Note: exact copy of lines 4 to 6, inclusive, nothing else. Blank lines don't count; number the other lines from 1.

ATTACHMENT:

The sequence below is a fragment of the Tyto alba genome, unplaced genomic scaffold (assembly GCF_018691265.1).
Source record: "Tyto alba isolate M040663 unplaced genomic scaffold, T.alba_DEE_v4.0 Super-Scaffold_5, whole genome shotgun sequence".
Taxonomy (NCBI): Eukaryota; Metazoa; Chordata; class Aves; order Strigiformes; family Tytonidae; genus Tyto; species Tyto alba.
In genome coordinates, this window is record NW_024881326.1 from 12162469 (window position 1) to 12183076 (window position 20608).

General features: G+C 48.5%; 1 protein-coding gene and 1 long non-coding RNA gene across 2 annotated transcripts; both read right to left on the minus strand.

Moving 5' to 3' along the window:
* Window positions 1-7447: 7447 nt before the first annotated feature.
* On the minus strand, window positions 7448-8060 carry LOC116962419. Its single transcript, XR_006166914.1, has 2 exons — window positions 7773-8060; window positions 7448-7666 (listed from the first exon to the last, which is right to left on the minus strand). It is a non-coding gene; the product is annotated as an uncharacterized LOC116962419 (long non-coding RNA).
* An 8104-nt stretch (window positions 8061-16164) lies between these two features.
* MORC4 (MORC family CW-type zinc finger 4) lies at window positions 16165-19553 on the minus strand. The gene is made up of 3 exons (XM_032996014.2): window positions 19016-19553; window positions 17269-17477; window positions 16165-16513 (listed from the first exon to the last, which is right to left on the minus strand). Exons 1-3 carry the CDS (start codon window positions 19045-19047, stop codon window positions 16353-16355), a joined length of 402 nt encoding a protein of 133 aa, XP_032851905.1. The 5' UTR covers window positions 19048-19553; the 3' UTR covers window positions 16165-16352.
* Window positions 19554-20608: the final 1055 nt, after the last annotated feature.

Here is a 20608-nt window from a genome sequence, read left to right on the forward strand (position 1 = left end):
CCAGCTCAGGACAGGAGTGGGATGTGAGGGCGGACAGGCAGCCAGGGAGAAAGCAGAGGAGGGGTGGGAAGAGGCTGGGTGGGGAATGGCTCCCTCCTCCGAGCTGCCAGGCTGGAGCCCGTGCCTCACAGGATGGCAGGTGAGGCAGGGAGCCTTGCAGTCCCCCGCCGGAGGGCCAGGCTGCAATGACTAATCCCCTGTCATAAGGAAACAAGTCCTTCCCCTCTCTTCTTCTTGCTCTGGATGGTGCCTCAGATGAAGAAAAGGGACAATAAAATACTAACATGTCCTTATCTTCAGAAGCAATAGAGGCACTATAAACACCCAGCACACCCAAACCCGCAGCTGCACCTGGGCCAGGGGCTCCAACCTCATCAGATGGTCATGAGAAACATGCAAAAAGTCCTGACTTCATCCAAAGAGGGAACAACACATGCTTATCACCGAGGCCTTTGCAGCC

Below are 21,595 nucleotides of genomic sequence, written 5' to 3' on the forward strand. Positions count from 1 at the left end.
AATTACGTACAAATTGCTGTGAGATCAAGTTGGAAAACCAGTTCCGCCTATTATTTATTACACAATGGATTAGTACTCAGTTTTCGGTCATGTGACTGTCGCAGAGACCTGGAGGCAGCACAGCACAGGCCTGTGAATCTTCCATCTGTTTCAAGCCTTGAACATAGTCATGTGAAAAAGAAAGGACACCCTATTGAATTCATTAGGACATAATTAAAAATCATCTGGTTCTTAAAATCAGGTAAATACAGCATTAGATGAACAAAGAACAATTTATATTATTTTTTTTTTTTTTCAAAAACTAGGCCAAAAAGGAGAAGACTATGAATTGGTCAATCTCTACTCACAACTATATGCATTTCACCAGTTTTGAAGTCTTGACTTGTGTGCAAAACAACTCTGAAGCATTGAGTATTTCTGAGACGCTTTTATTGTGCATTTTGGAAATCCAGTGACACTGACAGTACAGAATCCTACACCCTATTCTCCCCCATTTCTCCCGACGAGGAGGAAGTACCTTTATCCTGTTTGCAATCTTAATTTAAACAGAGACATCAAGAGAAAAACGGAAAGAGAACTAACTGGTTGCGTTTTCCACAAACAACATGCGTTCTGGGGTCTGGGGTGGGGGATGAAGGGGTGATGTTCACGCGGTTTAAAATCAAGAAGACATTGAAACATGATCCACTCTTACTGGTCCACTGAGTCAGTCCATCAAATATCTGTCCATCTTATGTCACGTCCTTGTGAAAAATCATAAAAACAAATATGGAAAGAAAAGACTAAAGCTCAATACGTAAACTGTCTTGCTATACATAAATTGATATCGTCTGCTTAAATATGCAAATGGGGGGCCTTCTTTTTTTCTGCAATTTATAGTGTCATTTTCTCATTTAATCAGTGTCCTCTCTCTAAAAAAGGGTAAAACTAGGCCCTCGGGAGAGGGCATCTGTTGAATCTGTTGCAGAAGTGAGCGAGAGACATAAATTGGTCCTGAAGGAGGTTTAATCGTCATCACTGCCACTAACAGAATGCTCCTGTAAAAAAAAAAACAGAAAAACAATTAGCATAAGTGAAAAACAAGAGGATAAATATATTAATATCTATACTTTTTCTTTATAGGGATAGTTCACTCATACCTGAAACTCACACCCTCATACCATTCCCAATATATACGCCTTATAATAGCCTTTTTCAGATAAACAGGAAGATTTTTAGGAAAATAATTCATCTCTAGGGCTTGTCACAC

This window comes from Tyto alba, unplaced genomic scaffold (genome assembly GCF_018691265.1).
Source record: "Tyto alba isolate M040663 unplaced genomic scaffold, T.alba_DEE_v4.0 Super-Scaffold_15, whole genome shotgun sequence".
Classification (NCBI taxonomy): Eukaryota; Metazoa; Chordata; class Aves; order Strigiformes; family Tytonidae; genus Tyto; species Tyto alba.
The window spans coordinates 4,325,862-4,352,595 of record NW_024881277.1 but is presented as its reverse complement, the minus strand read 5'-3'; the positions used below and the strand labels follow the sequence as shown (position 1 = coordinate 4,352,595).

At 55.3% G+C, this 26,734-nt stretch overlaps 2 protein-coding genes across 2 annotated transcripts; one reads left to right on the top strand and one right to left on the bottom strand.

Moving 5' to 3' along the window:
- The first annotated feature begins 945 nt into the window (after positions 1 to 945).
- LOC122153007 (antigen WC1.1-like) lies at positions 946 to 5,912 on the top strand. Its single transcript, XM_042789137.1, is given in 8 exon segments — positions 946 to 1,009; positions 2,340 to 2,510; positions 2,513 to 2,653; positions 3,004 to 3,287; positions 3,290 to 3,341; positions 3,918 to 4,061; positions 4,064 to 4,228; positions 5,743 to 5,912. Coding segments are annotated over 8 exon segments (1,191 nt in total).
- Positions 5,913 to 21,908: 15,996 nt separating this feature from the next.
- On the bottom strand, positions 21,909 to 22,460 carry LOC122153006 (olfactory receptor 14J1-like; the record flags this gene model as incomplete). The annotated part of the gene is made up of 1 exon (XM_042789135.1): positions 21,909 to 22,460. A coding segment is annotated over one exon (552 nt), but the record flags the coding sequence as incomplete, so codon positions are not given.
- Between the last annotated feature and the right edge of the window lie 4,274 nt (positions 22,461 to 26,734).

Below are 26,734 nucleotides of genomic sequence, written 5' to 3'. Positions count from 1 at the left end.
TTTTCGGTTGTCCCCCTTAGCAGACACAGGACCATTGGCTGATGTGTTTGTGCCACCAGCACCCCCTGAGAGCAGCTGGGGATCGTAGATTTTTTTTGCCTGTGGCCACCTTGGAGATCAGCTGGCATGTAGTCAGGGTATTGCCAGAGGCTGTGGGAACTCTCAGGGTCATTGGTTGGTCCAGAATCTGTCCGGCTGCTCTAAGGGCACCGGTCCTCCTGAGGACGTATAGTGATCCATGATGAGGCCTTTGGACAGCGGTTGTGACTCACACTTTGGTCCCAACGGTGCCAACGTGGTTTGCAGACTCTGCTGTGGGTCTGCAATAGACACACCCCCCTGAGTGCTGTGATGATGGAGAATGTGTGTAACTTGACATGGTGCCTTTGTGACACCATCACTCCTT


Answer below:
In genome coordinates, this window is record NW_024881326.1 from 12162469 (window position 1) to 12183076 (window position 20608).

General features: G+C 48.5%; 1 protein-coding gene and 1 long non-coding RNA gene across 2 annotated transcripts; both read right to left on the minus strand.

Moving 5' to 3' along the window: